Insider's Update: Free dining, expensive parties, and a now-empty pipeline at Walt Disney World
Written by Robert Niles
In case you missed the announcement this morning, the Seven Dwarfs Mine Train will open to the public on May 28. Fastpass+ reservations now are available via the My Disney Experience link on disneyworld.com. Given that Disney allowed invited reporters and fans to ride this week, one wonders if Disney's really going to keep the ride closed to the public for the next four weeks, or if May 28 simply is the first day for which you can make Fastpass+ reservations. Either way, if you're visiting the Magic Kingdom this month, you might as well "swing" by and see if the dwarfs will let you in.Tweet
It's time again for what's turned out to be Walt Disney World's annual offering of free Disney Dining plans with Walt Disney World on-site hotel vacations. This year's offer is available to Disney Visa cardholders now, and will open to the rest of the public on May 7. It's a free quick service dining plan for 3- to 14-day vacations at Value Resorts, and a free standard dining plan for vacations of the same length at the Moderate and Deluxe resorts, for the following arrival dates:
Disney announced today that the Festival of the Lion King show, which was kicked out of its theater at Disney's Animal Kingdom for Avatar - World of Pandora construction, will return to the park this June in a new theater in the Africa section of Animal Kingdom. In addition, Disney will offer a special, after-hours version of the Lion King story, "The Lion King Concert in the Wild," with a live orchestra and celebrity narrator, as part of a "Harambe Nights" hard-ticket event on Saturday nights from June 7 through August 9. Tickets start at $119 for ages 10 and up and $79 ages 9 and under, and include a street party and dinner buffet after the show, with beer, wine and drinks included.
Disney also revealed that the upcoming nighttime show at Animal Kingdom will be called Rivers of Light. No opening date yet.
Finally, Walt Disney World is bringing a version of Disneyland's popular Trader Sam's cocktail lounge to the Polynesian Resort, which will revert to its old Disney’s Polynesian Village Resort name next year as part of a major refurbishment of the resort. The Polynesian version will be called Trader Sam’s Grog Grotto, though no specific opening date has been announced yet.
With the Mine Train opening this month, neither Walt Disney World nor Disneyland will have any major new theme park attractions planned until Avatar opens at Disney's Animal Kingdom in 2017, unless Rivers of Light opens before then. (We're not counting Festival of the Lion King as a new attraction — that's really more of a refurbishment.) The Disney Springs shopping and dining area that replaces Downtown Disney in Florida remains under construction for a 2016 completion, and renovation work continues at the Polynesian, but nothing's in the pipeline officially for the theme parks on either coast, save Avatar. We will see if Disney will continue to enjoy growing, record-breaking attendance at its theme parks by promoting itself as a lifestyle brand rather than offering new attractions for the next three years. If you forced me to guess, I'd bet that it will. What do you think?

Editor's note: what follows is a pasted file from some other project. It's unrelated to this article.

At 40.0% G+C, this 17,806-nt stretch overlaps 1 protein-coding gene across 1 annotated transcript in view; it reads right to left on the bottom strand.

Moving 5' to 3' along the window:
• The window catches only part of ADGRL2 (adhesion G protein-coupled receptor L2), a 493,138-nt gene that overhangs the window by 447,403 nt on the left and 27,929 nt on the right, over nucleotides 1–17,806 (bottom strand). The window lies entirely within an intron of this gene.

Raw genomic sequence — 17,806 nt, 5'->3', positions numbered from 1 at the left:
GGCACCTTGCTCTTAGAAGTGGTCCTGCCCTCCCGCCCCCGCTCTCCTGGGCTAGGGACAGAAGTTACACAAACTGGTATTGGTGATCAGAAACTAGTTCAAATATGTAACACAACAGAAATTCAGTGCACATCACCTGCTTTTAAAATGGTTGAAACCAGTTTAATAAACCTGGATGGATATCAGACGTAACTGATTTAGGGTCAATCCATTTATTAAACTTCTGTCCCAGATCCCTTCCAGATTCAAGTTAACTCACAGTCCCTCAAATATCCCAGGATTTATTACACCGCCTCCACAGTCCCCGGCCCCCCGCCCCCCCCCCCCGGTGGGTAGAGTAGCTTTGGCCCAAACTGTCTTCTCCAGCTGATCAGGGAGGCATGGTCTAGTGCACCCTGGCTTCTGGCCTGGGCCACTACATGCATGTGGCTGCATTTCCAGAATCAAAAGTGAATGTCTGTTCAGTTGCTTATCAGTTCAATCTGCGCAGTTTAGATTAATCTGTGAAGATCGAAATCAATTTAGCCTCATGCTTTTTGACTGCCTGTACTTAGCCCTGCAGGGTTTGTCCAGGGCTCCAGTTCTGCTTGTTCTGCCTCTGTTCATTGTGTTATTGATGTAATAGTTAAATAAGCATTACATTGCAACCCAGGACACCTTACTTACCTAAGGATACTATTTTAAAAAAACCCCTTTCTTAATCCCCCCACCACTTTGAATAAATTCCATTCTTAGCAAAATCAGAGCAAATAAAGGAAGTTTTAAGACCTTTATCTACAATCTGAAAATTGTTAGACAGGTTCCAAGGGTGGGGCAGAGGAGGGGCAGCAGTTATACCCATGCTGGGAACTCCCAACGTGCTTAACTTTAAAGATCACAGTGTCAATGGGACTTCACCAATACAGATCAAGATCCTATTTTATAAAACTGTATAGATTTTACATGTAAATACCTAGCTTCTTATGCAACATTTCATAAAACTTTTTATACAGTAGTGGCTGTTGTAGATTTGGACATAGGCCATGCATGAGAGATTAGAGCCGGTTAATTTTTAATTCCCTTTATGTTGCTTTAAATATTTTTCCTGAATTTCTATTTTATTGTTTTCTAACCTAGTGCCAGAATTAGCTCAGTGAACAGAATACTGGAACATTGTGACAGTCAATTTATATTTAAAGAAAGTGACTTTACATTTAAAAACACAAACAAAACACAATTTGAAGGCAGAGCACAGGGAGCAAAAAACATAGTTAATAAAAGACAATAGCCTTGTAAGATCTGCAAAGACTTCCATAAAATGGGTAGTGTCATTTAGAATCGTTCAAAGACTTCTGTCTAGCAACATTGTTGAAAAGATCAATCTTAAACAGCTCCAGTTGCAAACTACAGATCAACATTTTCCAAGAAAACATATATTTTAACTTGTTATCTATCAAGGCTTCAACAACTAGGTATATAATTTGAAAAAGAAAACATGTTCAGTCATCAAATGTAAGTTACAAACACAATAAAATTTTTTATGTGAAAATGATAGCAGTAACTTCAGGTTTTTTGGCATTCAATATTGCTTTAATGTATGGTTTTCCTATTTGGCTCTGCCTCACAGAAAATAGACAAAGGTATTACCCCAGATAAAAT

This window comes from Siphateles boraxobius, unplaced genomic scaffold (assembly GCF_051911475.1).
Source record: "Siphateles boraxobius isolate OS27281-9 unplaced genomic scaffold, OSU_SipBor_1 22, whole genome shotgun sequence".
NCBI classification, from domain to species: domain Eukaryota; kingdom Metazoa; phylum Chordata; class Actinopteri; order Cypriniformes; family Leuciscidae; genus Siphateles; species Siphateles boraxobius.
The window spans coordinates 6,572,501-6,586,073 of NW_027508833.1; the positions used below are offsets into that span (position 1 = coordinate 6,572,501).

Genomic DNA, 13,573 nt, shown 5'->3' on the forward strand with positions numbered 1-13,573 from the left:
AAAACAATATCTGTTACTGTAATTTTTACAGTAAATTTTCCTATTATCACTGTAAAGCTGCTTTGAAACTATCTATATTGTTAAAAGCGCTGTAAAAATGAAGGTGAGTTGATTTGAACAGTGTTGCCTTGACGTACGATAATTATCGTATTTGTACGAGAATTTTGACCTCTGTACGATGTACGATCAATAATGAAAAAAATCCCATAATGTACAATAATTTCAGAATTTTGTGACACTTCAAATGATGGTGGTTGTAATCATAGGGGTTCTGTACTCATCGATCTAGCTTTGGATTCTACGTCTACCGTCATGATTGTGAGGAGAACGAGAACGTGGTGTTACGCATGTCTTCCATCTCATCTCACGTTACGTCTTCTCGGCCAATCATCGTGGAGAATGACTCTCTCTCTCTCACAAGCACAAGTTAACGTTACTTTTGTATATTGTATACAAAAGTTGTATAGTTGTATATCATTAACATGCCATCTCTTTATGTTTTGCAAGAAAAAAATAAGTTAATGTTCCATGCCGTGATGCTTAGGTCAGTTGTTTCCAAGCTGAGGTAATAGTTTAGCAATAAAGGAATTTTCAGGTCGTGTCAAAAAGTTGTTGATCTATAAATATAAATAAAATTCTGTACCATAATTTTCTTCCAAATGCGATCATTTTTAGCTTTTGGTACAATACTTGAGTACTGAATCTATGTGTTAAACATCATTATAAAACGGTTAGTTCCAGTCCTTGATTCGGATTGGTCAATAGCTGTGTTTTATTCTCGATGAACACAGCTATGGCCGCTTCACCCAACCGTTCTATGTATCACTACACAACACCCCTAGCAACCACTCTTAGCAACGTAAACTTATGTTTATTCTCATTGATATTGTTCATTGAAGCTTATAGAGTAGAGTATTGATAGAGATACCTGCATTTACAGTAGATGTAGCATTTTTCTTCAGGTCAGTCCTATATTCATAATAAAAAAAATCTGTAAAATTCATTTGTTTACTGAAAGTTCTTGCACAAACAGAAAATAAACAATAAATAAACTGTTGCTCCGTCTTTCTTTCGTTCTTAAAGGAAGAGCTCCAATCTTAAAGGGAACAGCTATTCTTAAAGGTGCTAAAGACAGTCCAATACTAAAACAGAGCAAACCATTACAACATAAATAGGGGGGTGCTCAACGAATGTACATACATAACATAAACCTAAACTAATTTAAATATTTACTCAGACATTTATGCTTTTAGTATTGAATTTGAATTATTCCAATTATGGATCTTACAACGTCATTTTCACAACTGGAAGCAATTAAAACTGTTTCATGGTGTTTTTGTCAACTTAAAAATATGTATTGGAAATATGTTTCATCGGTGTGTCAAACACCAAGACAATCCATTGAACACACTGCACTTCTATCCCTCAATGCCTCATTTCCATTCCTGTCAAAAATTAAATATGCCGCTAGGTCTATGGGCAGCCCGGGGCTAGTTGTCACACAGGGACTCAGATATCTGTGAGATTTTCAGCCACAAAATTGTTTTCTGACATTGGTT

Saturday update: I forgot to mention that Knott's Berry Farm has announced that it will reopen its refurbished Calico Mine Ride and Camp Snoopy kids' area on June 14, with a media preview on June 12.
Also, yesterday Universal Studios Hollywood raised its ticket prices to match Disneyland's one-day, one-park price of $92. Universal is offering a $5 discount when you buy online and continues to offer the "buy a day, get 2014 free" deal so locals effectively can get an annual pass for the $92 price. Prices for 12-month annual passes went up $10 each, though $20 discounts remain available online for the no-blockout day passes, which now cost $139 when bought online. (It's $179 for the Premium Star Pass, which includes free parking before 5pm and front-of-the-line access on the Studio Tour.) That's still quite a bit less than Disneyland's no-blockout Premium Annual Pass, which costs $669.
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